D. Validity Period

USCIS has discretion to establish a specific validity period for employment authorization, though not to exceed a certain period of time in some circumstances.[11] When determining the validity period for employment authorization for applicants based on a pending INA 245 adjustment application, USCIS may take into account processing times.

USCIS had previously limited the validity period for employment authorization based on a pending adjustment application to 1 year. However, as the median processing time for certain adjustment applications is close to, or in some cases, exceeds 1 year, limiting the validity period for employment authorization to 1 year has resulted in the expiration of EADs and the need for applicants to renew them while adjustment applications are still pending.[12]

In the interest of reducing the burden on both the agency and the public, USCIS approves employment authorization based on a pending INA 245 adjustment application for a validity period of 2 years. USCIS provides in the approval notice and EAD the specific time period for which an applicant’s EAD is valid.[13]

USCIS approves a replacement EAD for the same validity dates and category as the original EAD.[14]

Footnotes


[^ 1] See 8 CFR 274a.12(c)(9). Not all applicants apply for adjustment of status based on INA 245. Certain other federal laws (for example, the Liberian Refugee Immigrant Fairness (LRIF) law described in Section 7611(b) of the National Defense Authorization Act 2020, Pub. L. 116-92 (PDF), 113 Stat. 1198, 2309 (December 20, 2019), as amended by Section 901 of Division O, Title IX of the Consolidated Appropriations Act of 2021, Pub. L. 116-260 (PDF) (December 27, 2020) provide other bases for applicants to adjust status to lawful permanent residence. For information on employment authorization for applicants applying to adjust based on a law other than INA 245, see the program-specific part of the Policy Manual.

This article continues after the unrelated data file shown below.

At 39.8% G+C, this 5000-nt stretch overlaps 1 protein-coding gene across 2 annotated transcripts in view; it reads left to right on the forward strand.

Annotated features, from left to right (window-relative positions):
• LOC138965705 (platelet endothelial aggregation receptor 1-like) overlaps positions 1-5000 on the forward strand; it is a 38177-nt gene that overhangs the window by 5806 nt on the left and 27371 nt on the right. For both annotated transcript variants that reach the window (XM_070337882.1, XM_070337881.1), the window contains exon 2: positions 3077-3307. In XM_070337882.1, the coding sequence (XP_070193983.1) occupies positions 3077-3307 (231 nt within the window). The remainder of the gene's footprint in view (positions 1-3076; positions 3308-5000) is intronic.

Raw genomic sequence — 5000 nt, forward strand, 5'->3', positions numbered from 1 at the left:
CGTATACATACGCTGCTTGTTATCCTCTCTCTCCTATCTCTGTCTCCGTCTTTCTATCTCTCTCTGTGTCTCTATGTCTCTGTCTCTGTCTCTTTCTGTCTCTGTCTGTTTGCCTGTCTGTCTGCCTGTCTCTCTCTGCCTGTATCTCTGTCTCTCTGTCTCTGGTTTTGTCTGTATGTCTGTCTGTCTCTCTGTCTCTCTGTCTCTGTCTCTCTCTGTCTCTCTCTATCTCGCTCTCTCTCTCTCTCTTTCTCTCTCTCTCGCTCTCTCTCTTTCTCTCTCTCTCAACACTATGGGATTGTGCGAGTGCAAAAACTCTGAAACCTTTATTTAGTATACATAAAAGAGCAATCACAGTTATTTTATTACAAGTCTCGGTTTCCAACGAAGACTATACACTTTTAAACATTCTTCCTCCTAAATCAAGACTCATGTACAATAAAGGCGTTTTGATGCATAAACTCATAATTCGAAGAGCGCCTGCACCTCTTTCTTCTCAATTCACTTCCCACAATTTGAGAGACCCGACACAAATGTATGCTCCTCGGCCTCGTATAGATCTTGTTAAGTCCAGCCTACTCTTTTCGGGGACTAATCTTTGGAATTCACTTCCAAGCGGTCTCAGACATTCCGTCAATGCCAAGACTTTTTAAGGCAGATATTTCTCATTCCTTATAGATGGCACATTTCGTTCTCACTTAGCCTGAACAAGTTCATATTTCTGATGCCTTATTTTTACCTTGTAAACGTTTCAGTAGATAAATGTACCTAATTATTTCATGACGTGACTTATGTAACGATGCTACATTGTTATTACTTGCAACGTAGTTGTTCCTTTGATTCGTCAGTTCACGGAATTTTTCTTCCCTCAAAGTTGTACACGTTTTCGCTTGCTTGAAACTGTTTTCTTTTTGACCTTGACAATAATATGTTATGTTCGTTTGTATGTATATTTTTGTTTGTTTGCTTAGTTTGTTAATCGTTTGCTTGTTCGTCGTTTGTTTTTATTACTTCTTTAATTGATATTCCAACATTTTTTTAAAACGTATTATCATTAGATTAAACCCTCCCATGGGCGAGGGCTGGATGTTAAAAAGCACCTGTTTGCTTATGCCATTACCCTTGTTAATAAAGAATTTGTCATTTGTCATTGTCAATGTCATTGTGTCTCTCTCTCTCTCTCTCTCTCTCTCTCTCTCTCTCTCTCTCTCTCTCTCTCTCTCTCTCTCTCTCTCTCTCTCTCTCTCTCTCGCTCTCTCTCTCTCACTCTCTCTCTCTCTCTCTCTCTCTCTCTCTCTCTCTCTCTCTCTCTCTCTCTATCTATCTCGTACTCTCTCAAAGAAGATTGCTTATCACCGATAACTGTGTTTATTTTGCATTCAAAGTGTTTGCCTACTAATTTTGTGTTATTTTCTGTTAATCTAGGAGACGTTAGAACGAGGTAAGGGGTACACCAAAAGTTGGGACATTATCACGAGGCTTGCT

[^ 2] See INA 274A(h)(3). See 8 CFR 274a.13(a)(1).

[^ 3] Under 8 CFR 274a.12(c)(9). See 8 CFR 274a.13(a)(1).

[^ 4] Certain EAD categories are automatically extended for up to 180 days. For more information, see the Automatic Employment Authorization Document (EAD) Extension webpage. See Section D, Validity Period [10 USCIS-PM B.4(D)].

[^ 5] For general discretion guidance, see Part A, Employment Authorization Policies and Procedures, Chapter 5, Discretion [10 USCIS-PM A.5] and Volume 1, General Policies and Procedures, Part E, Adjudications, Chapter 8, Discretionary Analysis [1 USCIS-PM E.8].

[^ 6] For general discretion guidance, see Part A, Employment Authorization Policies and Procedures, Chapter 5, Discretion [10 USCIS-PM A.5] and Volume 1, General Policies and Procedures, Part E, Adjudications, Chapter 8, Discretionary Analysis [1 USCIS-PM E.8].

[^ 7] See 8 CFR 274a.13(c).

[^ 8] See Notice of Appeal or Motion (Form I-290B). See 8 CFR 103.5.

[^ 9] See INA 101(a)(51) and INA 204(a).

[^ 10] For a non-exhaustive list of factors, see Volume 1, General Policies and Procedures, Part E, Adjudications, Chapter 8, Discretionary Analysis, Section C, Adjudicating Discretionary Benefits, Subsection 2, Identifying Discretionary Factors [1 USCIS-PM E.8(C)(2)].

[^ 11] See 8 CFR 274a.12.

[^ 12] See the USCIS Historical National Median Processing Time webpage for national median processing times. The data used to determine that the median processing time for certain adjustment applications was close to or greater than 1 year was from Fiscal Year 2017 to 2021 (up to March 31, 2021).

[^ 13] For example, 6/23/21 to 6/22/23.

[^ 14] An applicant files for a replacement EAD if his or her card has been lost, stolen, mutilated, or when the previously issued card contains erroneous information, such as a misspelled name.

Current as of July 26, 2021